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              [...] you a coach to your top-tier professionals? This post was never about CRM, not really. It’s about you as a leader. It’s about your management philosophy, and the culture that philosophy [...]

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                  • reply Employee Commitment: A Recipe for Peak Performance | Switch and Shift ,

                    […] For today’s employee, being part of something special and making a difference in the world is much more important than the rewards sought by yesterday’s “me” generation. Employees of this new breed want to work for an organization they can feel proud of — one that contributes back to society; an organization that has values and viewpoints compatible with their own; an organization that is oriented toward the long haul, working toward the prevention of ills, not just curing the symptoms; an organization that cares about morals and ethics and doing what is in the best interests of its customers; an organization that doesn’t dominate their lives but rather allows them ample time to spend with their families. Employees want this because they recognize that such an organization will also care about them. […]

                    • reply Ted Coine ,

                      Larry, I hear you loud and clear. The important thing for any leader to remember is, there is no either/or dichotomy with focus on the client or focus on the staff. A leader cannot possibly serve all the clients him/herself: it’s physically impossible. That’s what front line staff is for. So the leader must act through the staff. He serves the staff, and the staff serves the clients.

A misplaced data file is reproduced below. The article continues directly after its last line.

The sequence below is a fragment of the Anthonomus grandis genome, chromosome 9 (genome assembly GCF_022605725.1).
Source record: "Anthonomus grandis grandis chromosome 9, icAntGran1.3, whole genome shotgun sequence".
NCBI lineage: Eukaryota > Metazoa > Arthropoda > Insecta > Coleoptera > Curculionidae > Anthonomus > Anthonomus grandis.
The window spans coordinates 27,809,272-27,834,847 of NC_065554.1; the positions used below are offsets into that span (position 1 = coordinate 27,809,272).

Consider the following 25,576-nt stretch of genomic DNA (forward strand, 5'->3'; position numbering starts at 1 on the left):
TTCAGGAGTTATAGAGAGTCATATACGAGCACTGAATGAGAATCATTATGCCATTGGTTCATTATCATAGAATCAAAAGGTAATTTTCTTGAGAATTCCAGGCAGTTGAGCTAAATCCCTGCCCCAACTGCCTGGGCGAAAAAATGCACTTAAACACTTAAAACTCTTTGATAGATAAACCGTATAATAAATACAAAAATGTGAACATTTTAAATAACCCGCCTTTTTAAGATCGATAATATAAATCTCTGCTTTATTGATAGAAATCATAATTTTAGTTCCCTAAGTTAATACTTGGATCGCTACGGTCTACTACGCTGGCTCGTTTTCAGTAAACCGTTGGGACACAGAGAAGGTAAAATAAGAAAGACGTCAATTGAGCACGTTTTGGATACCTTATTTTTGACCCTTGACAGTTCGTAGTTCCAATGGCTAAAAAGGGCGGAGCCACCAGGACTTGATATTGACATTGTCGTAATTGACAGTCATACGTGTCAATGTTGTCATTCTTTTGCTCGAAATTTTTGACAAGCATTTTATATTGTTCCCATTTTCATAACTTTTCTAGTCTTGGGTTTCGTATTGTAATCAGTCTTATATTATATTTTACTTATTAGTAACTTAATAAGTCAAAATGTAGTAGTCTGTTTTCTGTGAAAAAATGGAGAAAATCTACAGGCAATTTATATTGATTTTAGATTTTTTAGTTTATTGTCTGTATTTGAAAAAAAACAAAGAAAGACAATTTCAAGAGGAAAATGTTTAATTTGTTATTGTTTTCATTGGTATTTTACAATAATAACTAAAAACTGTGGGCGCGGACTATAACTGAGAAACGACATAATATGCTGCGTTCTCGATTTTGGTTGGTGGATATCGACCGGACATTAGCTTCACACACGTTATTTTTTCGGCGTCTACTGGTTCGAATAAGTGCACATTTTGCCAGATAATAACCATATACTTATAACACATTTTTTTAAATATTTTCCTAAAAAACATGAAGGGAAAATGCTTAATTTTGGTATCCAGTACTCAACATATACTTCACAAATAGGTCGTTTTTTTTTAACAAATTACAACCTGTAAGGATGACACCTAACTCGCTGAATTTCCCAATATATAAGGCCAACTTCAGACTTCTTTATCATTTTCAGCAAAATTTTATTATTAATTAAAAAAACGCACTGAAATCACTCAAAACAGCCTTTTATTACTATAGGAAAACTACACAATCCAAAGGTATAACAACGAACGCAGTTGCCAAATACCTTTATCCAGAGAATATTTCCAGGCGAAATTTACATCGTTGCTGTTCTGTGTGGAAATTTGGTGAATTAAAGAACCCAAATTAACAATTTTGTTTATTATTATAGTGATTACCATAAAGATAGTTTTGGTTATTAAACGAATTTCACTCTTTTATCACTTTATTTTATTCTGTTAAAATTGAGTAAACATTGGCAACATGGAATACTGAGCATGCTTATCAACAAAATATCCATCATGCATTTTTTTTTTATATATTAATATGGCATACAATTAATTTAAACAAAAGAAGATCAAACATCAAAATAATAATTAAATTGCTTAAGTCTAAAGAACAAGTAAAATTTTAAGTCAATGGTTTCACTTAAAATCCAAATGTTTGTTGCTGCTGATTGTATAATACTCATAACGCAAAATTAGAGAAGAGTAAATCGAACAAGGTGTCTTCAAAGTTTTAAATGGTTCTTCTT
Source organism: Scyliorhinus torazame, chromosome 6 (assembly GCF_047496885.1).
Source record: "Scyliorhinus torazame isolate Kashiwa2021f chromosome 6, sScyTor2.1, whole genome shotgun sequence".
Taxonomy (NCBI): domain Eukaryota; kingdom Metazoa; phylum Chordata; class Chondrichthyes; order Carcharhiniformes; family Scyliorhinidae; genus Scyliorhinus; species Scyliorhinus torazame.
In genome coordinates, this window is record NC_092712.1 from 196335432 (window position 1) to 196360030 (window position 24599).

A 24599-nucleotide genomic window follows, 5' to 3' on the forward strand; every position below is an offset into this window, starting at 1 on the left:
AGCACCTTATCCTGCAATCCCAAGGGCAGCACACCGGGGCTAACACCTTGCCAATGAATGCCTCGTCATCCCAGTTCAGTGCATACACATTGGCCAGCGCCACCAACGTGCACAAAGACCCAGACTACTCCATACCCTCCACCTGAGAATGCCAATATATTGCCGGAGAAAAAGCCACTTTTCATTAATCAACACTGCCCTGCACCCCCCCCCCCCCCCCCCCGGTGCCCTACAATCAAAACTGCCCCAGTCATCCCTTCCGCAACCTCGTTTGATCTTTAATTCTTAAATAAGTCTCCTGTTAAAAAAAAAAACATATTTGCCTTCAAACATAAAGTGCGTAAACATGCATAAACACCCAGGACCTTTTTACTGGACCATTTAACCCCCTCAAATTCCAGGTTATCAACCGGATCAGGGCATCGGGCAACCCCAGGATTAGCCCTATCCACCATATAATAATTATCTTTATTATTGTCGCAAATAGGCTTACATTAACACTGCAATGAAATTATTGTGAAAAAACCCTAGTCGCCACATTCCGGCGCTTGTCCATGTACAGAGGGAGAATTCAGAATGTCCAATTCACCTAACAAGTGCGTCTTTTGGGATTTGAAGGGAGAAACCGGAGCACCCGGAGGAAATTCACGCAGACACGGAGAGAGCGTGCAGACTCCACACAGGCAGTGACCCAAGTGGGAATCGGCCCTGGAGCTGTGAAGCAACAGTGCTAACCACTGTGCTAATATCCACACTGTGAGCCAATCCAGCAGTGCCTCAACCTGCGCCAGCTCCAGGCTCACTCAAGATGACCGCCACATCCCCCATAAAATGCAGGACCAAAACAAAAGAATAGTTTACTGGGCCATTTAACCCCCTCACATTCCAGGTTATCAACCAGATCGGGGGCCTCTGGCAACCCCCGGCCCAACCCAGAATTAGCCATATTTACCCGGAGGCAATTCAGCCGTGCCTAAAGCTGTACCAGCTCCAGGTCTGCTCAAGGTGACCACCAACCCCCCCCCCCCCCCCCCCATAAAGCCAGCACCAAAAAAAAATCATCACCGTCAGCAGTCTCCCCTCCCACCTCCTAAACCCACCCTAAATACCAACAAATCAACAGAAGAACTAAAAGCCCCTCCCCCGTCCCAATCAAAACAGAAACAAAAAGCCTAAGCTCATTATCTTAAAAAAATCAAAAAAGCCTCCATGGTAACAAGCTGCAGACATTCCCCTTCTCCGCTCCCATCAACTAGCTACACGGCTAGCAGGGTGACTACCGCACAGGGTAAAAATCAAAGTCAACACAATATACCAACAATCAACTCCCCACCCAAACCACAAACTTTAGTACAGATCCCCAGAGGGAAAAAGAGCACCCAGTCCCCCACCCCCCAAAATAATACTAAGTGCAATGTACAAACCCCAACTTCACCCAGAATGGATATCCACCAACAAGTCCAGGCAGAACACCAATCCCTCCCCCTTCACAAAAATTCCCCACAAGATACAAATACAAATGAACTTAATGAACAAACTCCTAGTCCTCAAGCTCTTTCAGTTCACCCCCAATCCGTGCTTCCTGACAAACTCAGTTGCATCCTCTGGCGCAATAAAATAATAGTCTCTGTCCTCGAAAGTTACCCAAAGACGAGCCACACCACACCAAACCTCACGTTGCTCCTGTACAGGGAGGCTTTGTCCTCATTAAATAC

Simple? Absolutely. Easy? Hardly. Essential? Without any doubt.

                      • reply Ted Coine ,

                        Exactly, Al: “We are here to help.” I love it!

                        If businesses were all well-run, folks like us would have to find something else to do for a living, huh?

                        • reply Ted Coine ,

                          Brian, that gap? That is EVERYTHING to the success or failure of a company! And it’s remarkable to me – just stunning – how few in leadership roles understand this.

                          I guess I should be grateful, or I’d have nothing to write about ;)

                          We humans focus much of our attention on the best cases and the worst: on the Apples and Enrons of this world. The former category enjoys profits you could drive a yacht through; the latter runs up deficits that no amount of morale can remedy.

                          Fact is, though, most companies find themselves in the middle, where perhaps a percentage point or two is all the difference between success and failure.

                          Take that situation and apply your point. Employees who deliver their brawn to work each day, but check their brains at the door? What percentage of profit is this costing the company?

                          Jack Welch shares a great story of a factory worker he met on a site visit one time. The worker was impressed with what Welch had to say, so he shared this tidbit with the chairman: “For years, you’ve paid me for my time instead of my brain.” The man was eagerly offering up his brain – his human talent, his dearest resource – to his leader.

                          Why did it take a site visit from #1 to turn this man’s genius on for the benefit of the company?

                          Leaders, is this happening at your company right now? Before you answer, let me ask you something: how do you know?